By Mark Gutglueck
With the council chambers heavily laden with Councilwoman Janice Elliott’s supporters, Elliott’s four colleagues on the Upland City Council pressed forward Tuesday night and passed a censure motion against her.
The motion and its contents provide one of the clearer windows of the political divide in Upland that has been developing for several years in the City of Gracious Living and which predated Elliot’s 2016 election to the council. While Elliott was until recently the only Democrat on the panel, the divide transcends partisan definition, as in many respects Elliott has come to be identified more closely with several Republican issues than her four council counterparts, despite their GOP affiliation.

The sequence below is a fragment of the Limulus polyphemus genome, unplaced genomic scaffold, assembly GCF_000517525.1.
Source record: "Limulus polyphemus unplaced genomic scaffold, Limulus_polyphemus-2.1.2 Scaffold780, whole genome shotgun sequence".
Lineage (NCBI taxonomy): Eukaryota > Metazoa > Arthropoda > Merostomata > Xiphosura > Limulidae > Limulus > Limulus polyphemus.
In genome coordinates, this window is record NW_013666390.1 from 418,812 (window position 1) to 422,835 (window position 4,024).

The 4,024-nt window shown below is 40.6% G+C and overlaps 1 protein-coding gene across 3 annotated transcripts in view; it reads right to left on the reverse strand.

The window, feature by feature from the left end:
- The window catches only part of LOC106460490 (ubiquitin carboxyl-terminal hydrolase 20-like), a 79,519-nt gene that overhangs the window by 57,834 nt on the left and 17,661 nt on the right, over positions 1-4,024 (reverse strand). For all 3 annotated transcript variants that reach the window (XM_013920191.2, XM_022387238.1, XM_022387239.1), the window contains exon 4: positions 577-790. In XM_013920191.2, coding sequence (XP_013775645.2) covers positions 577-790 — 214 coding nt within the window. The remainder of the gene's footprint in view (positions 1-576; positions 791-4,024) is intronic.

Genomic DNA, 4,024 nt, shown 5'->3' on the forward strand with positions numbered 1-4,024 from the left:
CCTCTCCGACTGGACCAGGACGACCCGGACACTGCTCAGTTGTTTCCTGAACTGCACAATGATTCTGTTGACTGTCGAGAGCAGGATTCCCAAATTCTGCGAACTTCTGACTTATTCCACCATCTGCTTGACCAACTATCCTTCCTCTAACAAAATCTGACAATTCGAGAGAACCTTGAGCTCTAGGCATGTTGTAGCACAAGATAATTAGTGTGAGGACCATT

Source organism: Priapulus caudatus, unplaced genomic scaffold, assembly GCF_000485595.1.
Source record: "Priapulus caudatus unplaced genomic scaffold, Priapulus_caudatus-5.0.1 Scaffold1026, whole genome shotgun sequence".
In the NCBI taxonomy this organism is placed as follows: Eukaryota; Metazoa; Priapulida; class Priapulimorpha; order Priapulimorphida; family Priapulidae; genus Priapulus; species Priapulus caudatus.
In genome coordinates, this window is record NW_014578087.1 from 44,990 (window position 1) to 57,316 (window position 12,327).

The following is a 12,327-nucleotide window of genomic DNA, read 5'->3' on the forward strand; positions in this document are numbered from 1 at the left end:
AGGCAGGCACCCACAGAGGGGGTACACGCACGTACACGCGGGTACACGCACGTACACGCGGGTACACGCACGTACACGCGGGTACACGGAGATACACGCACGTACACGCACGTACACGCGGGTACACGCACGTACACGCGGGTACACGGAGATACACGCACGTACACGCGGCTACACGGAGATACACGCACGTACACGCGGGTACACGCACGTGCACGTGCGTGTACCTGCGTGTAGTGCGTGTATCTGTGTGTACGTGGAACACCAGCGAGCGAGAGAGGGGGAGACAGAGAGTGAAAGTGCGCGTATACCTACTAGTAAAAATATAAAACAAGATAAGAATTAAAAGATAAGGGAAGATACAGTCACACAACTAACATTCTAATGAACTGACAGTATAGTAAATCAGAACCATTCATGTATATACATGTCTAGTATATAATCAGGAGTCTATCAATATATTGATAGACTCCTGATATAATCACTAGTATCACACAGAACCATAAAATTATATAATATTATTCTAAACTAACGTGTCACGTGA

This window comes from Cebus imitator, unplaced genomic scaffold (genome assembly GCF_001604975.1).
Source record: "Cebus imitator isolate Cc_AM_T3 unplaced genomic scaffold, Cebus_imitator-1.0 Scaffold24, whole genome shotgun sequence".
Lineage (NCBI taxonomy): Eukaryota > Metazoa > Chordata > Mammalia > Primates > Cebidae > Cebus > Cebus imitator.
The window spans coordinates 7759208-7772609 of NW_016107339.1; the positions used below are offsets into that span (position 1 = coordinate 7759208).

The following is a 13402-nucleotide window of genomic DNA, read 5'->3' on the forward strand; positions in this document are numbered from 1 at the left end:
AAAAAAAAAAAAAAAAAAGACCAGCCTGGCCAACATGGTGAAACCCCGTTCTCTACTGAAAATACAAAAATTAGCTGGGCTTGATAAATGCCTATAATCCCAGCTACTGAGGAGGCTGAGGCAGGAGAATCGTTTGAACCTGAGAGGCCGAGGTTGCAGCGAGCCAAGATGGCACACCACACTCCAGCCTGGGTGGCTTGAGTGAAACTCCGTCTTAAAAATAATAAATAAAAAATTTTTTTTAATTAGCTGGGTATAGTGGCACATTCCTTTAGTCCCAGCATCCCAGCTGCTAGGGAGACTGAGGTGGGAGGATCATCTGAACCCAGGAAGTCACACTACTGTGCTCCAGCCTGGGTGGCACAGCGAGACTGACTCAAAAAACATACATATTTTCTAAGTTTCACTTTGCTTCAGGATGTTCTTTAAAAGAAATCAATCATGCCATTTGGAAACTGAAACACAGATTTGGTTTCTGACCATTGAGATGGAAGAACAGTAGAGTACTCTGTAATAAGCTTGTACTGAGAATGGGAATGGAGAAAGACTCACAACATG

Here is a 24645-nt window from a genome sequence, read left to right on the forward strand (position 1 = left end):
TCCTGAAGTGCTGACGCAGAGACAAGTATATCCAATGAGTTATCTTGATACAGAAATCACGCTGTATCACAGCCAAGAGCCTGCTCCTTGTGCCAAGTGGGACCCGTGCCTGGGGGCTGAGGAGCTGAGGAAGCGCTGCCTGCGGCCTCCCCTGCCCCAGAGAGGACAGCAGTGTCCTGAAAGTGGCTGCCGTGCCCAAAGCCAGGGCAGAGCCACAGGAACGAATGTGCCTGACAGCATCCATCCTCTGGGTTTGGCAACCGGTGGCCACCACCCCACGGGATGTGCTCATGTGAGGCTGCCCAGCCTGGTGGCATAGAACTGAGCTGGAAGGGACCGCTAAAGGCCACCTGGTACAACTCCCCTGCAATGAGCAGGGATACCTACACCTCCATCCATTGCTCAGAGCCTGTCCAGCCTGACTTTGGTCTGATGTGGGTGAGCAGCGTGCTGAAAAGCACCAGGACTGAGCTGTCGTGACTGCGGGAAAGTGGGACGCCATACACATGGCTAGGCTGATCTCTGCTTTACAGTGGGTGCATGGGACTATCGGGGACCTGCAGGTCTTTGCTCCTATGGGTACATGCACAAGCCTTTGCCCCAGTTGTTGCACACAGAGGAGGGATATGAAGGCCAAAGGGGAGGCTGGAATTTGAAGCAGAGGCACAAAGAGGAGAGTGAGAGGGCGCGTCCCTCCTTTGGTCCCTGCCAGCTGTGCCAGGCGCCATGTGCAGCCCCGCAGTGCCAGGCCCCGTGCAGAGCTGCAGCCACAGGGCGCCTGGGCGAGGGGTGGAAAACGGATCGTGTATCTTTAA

The seeds of what now divides Upland were sown in 2000, when John Pomierski was elected mayor. Almost at once, Pomierski began engaging in a series of depredations that would not come to general public light for another decade. Essentially, he began trading on his position as mayor, shaking down individuals and businesses with applications for project approval in the city’s planning division. Pomierski, either directly or through his associates, would approach those applicants, offering the mayor’s services either as a consultant or as contractor on the projects under consideration once they were permitted. In time certain city employees learned what was occurring. To keep his illicit dealings under wraps, Pomierski was obliged to cut those city staffers, primarily ones employed within the city’s planning, community development and public works divisions, in on the action. Yet showing favoritism to a select group of city employees carried with it the danger of creating a growing circle of curiosity, suspicion and exposure. Ultimately, Pomierski used a formula of essentially bribing everyone, knowingly or unknowingly, by upping city salaries and benefits, keeping everyone happy and buying the silence of City Hall. This however, exacerbated the city’s long term financial picture, as the primary element of the benefits were the pensions promised to city workers upon retirement, and with the upping of salaries, which are part of the formula by which the benefits are calculated, a circumstance was created whereby a larger and larger portion of the city’s general fund was being routed to pay for those pensions. At this point, the city is already committed to future pension payments in the neighborhood of $120 million, to just those employees who have already retired. According to the last comprehensive financial audit report provided by Davis Farr for the fiscal year ending June 2017, the estimated total liabilities were $142 million based on the California Public Employees Retirement System investment return rate of 6.65 percent and $101 million based on an investment return rate of 7.65 percent. The California Public Employees Retirement System has reduced the rate to 7 percent and independent actuarial firms have stated a 6.65% rate is more realistic. When currently working employees retire, the commitment to keep the retirement fund solvent will escalate further. Of the roughly $45 million that flows into and out of the city’s general fund every year, at this point nearly $8 million goes to the California Public Employees Retirement System to pay the pensions of former city workers. During his tenure on the city council, former City Councilman Glenn Bozar sought to force a reckoning on this issue, such that the city would undertake to reduce drastically its current benefits, including its pension commitments to current and future city employees to prevent a crisis in the coming decade in which more and more of the city’s revenue is eaten up by payments to the pension fund, preventing the city from being able to deliver basic services. Bozar struggled unsuccessfully in trying to convince the council to institute those reforms, as the council was unwilling to ask the city’s employees to give back that portion of the generous compensation packages conferred upon them during the Pomierski regime, or failing that, to simply impose on city employees a reduction in their salaries and benefits. The council majority instead looked more favorably toward boosting income by the imposition of new or higher taxes, which Bozar stridently opposed. In 2016, Bozar was defeated in his mayoral bid against councilwoman Debbie Stone. The same year Elliott was elected to the council. While initially Elliott sought to cooperate with the balance of the council and supported them in their approach toward imposing higher taxes on the city’s residents to defray the city’s ever-increasing pension costs, within six months of taking office she found herself cast in essentially the same role that Bozar had been in previously.